by | Jun 11, 2019

During my annual checkup, one of the fun things the nurse does is hook me up to a bunch of electrodes to check to how well my heart is working and how blood is circulating around my body. The report shows the main pulse. But what’s really important is making sure that circulation is happening all the way out to the arms, legs, fingers and toes. Like most things in life, this makes me think of internal communications.

With the body, there are signs when the circulation isn’t happening effectively all the way out to the fingers and toes. You feel a numbness. A tingling. A general feeling that something isn’t quite right.

With internal communications, it’s very similar. One can sense when things aren’t clicking the way they should be. But it’s easy to brush that feeling off. Communications are good at headquarters. Everybody in the hallways seems to get it. Therefore, it must be the same all over the company.

When Tribe does communications audits for our clients, one of the things that we’re checking on is to make sure that communications are getting all the way out to the figurative fingers and toes. Generally, the main pulse – at headquarters – is very strong. Communications are good. The vision is understood. People are pretty clear about what’s going on. But as we talk to folks in outlying offices – and around the world – the pulse often loses some of its strength.

The problem with this kind of weak circulation at the corporate extremities is that employees quickly replace the narrative of leadership communications with assumptions and rumors. The bigwigs at HQ don’t care about us. They’re outsourcing our jobs. All this change is nothing more than throwing things at the wall to see what sticks. They don’t value my contributions. I don’t know how what I’m doing contributes to success of the company. And like fingers and toes, if the circulation is poor, you risk losing them.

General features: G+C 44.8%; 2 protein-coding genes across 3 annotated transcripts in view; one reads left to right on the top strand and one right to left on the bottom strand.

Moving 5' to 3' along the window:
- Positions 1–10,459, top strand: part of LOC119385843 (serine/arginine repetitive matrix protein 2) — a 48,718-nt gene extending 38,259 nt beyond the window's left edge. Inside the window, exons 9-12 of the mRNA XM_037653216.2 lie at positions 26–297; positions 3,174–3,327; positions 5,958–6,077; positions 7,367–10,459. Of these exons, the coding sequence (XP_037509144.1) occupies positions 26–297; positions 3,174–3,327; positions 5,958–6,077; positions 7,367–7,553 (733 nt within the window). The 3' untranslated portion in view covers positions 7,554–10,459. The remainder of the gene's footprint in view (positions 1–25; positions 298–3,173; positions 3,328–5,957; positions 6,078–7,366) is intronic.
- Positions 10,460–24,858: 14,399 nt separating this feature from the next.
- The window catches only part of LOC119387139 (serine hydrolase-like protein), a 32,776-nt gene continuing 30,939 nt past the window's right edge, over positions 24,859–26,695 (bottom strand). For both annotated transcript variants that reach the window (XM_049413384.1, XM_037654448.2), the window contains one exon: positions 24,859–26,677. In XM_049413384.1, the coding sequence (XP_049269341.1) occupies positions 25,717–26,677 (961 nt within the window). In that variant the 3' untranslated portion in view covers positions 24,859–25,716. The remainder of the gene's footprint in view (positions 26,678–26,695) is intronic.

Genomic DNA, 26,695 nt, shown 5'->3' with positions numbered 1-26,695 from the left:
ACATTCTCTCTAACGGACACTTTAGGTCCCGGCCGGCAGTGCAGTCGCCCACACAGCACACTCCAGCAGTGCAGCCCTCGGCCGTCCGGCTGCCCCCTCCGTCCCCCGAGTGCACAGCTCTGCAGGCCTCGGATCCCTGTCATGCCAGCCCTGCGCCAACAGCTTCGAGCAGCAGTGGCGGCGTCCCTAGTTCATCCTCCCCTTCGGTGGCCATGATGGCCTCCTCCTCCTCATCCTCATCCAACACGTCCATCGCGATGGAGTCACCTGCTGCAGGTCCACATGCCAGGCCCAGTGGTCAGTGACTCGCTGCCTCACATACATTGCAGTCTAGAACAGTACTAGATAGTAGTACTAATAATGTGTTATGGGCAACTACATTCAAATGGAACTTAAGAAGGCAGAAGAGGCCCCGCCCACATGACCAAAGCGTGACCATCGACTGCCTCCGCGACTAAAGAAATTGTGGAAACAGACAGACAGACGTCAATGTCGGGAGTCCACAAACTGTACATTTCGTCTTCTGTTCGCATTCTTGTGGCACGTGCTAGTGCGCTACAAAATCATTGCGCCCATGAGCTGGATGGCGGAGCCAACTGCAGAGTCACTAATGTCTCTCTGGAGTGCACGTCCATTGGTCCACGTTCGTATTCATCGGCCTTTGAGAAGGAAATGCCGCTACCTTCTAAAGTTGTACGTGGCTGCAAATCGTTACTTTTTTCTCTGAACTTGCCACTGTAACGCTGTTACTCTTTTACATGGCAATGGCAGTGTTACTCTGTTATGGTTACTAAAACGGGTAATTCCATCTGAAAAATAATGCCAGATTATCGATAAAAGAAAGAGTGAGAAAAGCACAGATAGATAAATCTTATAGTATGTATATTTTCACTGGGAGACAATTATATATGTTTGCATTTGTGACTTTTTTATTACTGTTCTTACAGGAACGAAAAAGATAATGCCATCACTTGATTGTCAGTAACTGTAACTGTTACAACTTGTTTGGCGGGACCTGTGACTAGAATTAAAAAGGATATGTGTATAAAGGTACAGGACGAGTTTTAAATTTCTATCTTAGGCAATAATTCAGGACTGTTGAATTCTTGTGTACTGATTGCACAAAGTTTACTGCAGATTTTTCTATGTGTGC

In almost every company Tribe works with, employees at headquarters make up a small percent of the total population. Importantly, those extremities – regional offices, retail stores, factories, remote workers – are very often the frontline employees who are either making the product or interfacing with the customers. And because they tend to be untethered from computers and desks, communicating consistently is trickier.

Communicating effectively with front line and remote employees requires a few things. Understanding their channel preferences for communications. Understanding the physical reality of their environment. And understanding the gap – if one exists – between what leadership wants and their current mindset.

Want some help figuring out how to communicate with remote offices and non-desk employees? Tribe can help.

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